"Adult songs for and about adults." That is Mike Melvoin's description of this trio album, and all of the prose poems that could be written about the technical brilliance of the performances contained therein would miss the essential truth of those six words. This is music of the highest quality with a seriousness of purpose that dares to suggest that there is more to American culture than the Neanderthal yelpings of hip-hop, the dumbed-down blatherings of teen pop, and the mind-numbing inanities of so-called "smooth jazz. Like a Shakespeare play, a Preston Sturges film, or a painting by Michelangelo, Mike Melvoin and company exhibit qualities we seldom encounter in music today: wit, subtlety, elegance, intelligence, and a range of emotions that extends beyond the boundaries of teenage angst.
The album begins with Jerome Kern's "Long Ago and Far Away, a tune that's so full of adult meaning that the tempo is everythingplayed slowly, it can induce tears from the most cynical listener; an up-tempo rendition cannot help but transform its audience into a spirit of optimism. Melvoin opts for the latter interpretation and sets a high standard for the tunes that follow. Bassist Tony Dumas delivers the first of many outstanding solos, and drummer Ralph Penland gives a graduate level seminar on the use of brushes.
The next tune is the charming samba "Life Is What You Make It, the first of five Melvoin originals on the album. Other originals include "They Sing the Blues in Kansas City, a tribute to Charlie Parker; "Son of the Beach, a tribute to Count Basie; the bossa nova "La Luna Negra ; and "You Know. The deceptively complex title tune starts off almost like Ellington's "I Got It Bad, but then goes down a modulatory path all its own. The chromatic twists of its harmonies are challenging to both performer and listener. Again, Melvoin sticks to his adult theme. This music demands and expects much of both performers and audience, but its rewards are more than worth the effort.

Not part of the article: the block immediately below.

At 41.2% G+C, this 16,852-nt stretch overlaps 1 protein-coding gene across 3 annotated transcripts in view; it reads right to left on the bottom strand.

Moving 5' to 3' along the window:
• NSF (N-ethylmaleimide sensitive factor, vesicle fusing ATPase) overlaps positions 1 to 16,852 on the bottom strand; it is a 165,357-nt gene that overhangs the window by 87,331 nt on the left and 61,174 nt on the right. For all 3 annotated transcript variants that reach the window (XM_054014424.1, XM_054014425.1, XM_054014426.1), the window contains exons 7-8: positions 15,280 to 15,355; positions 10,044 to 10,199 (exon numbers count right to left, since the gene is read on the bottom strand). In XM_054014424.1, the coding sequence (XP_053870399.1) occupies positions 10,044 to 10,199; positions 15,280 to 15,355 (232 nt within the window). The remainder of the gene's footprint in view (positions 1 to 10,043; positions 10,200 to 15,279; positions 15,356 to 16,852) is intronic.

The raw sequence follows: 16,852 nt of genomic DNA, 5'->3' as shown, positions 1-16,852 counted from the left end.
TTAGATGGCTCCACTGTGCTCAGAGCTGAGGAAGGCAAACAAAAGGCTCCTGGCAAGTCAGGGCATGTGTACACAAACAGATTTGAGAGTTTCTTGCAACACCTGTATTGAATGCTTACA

One of Mike Melvoin's best characteristics is his uncanny ability to find a fresh approach to tunes that have been played to death. Nowhere is this more apparent than in his blazingly original version of Coltrane's "Giant Steps. Too many musicians feel that they have to prove their chops by playing it as fast as possible and including twice as many notes as necessary. Melvoin, however, has the confidence and maturity to slow things down to a nice medium tempo. And what he has discovered is that the cracks between the "steps contain "Stompin' at the Savoy. The effect of this performance is revelatory in nature. After hearing Melvoin's interpretation, you'll never be able to listen to "Giant Steps again in the same way, because a new layer of meaning has been added to a tune that was in danger of becoming somewhat ossified in its iconic status.
Almost the entire stylistic history of jazz is explored on You Know, but it is presented in such a refreshing way as to be made new again. Adult songs for and about adults, indeed. And it's nice to see the adults in charge of our popular culture once again.
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Personnel: Mike Melvoin: piano; Tony Dumas: bass; Ralph Penland: drums.